Jeremy Clarkson saying ‘soccer’, a naughty dog and promises that seem too sky-high to be true…
In an FAQ page posted to Amazon’s official website yesterday, the company outlined its plans for its fancy new drone delivery system… but failed to address any of the main concerns consumers have with how the service will actually work.
Clarkson, in the video, explains how a drone will be dispatched when you place an order via Prime, carrying a care package of goods to a designated marker you place on the ground. Using a hybrid design, the drone can take off vertically (up to 400 feet) and travel to houses 10-15 miles away from Amazon warehouses.
In theory, this is an exciting development – it’s the realm of sci-fi, right? The Next Day Delivery Service for people that don’t have time to wait until the next day (we almost exclusively use Amazon Prime for last minute birthday presents, for example).
Thing is, as oddly calm as Clarkson is when he presents this drone reveal, he (and, by extension, Amazon) fail to address the two big things everyone’s been asking about any kind of drone delivery service:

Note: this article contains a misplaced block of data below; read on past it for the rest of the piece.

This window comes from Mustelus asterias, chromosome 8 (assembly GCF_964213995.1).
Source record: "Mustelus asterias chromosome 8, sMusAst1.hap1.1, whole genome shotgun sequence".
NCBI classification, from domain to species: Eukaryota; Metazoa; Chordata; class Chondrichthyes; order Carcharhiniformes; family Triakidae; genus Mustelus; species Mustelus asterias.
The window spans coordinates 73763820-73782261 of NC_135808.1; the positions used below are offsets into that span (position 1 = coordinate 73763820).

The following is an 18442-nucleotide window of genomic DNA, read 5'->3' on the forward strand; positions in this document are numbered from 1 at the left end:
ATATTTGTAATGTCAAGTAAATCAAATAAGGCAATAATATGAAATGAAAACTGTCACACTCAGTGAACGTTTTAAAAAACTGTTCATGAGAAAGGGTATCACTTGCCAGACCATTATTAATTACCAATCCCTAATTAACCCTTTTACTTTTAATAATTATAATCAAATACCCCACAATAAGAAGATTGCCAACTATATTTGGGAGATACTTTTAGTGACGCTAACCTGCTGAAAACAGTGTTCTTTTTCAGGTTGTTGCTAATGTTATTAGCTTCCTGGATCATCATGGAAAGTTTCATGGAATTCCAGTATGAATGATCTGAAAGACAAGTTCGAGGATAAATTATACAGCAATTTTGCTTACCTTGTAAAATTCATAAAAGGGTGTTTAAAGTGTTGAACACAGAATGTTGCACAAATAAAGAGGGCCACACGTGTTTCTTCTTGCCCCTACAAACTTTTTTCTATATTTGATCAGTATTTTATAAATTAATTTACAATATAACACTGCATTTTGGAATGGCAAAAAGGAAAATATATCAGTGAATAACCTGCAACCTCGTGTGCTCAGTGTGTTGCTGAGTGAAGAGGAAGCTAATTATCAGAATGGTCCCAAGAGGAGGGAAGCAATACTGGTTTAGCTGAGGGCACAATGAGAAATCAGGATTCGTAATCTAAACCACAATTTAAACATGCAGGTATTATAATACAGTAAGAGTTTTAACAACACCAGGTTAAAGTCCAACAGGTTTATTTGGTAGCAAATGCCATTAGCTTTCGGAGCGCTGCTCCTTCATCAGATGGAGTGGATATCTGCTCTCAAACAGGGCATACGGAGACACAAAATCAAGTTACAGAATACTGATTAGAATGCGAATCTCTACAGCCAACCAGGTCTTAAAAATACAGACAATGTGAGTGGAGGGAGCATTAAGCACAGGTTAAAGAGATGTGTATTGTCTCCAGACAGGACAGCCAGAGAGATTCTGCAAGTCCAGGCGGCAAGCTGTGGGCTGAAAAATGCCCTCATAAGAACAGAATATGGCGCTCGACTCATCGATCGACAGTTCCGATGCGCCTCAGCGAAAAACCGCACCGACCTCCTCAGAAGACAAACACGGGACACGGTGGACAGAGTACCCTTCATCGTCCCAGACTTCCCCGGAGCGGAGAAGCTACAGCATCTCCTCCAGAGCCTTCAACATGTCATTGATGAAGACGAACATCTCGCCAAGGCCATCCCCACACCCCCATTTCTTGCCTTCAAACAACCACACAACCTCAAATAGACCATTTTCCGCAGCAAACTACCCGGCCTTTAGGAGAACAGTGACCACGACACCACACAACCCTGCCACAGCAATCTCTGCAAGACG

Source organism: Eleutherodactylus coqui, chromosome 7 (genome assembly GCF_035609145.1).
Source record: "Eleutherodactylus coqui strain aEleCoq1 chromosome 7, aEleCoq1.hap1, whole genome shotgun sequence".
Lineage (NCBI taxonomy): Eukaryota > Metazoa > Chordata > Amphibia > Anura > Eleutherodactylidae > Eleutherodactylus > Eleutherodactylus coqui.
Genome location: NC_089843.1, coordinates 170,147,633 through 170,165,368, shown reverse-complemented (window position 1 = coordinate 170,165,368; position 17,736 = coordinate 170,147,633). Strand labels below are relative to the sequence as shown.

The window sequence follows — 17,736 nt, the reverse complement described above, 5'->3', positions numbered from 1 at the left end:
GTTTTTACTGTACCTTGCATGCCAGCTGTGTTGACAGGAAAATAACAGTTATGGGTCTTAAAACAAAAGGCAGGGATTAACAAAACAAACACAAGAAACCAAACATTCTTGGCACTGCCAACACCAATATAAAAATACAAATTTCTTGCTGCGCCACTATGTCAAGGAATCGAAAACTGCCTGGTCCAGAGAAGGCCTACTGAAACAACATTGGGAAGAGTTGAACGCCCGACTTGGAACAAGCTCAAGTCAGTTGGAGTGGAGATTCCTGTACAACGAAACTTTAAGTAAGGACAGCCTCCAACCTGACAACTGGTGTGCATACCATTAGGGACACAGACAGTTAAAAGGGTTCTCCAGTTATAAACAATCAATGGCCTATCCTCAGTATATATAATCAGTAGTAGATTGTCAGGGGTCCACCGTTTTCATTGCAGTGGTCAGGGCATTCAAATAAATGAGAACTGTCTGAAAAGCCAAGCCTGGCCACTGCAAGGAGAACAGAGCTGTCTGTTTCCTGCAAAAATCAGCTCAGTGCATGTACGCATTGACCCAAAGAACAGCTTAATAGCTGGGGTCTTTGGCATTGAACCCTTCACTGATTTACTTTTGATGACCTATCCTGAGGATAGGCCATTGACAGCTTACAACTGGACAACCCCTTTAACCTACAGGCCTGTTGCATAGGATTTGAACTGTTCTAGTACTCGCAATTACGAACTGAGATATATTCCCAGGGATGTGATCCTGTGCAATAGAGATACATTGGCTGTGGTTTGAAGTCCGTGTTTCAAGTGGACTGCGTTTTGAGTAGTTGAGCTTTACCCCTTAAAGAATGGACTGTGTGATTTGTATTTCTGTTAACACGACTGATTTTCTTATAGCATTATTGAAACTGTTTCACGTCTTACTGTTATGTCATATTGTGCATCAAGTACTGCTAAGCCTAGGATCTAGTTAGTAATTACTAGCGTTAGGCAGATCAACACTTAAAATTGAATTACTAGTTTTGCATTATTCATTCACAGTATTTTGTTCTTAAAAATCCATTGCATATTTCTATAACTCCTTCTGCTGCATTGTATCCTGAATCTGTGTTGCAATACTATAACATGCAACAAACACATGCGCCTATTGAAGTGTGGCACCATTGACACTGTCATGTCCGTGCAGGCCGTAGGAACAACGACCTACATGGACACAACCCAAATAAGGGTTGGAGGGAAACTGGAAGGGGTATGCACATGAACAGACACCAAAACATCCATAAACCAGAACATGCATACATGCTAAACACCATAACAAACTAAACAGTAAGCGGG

1.) How is Amazon going to prevent the theft of drones and the packages they carry?
2.) How is Amazon going to create the supporting infrastructure necessary for such a service to exist?
There are few Amazon warehouses scattered throughout the UK, and an even sparser number in Europe – if a drone can only fly for under 30 minutes at a time, how does Amazon theorise delivering packages to more remote areas? Is it going to create waypoints or relays drones can pass packages along? Is the online giant going to simply create more warehouses?
Amazon rival Wal-Mart is investing heavily in drones, too, and considering the large amount of depots and stores the chain owns, we can see that system perhaps pipping Amazon to the drone-delivery post… at least in the short term.
Also, anyone has the ability to knock a drone out of the air and take what’s coming in – a Nintendo 3DS, a box of perfume, a set of headphones, a board game… no matter what it’s carrying, you could get your hands on it if you’ve got a big enough net. Or something.
Then there’s the presentation of the whole thing – it feels distinctly like an informercial, something very ‘un-Clarkson’. It’s heavily scripted, and Britain’s foremost gearhead seems – frankly – sarcastic in his delivery of the spiel. Maybe that’s intentional, or maybe it’s just the face of the new, non-BBC Clarkson, but either way… the whole video-advert just feels like a spoof of what the 80s would’ve seen as weird future sci-fi. Like this.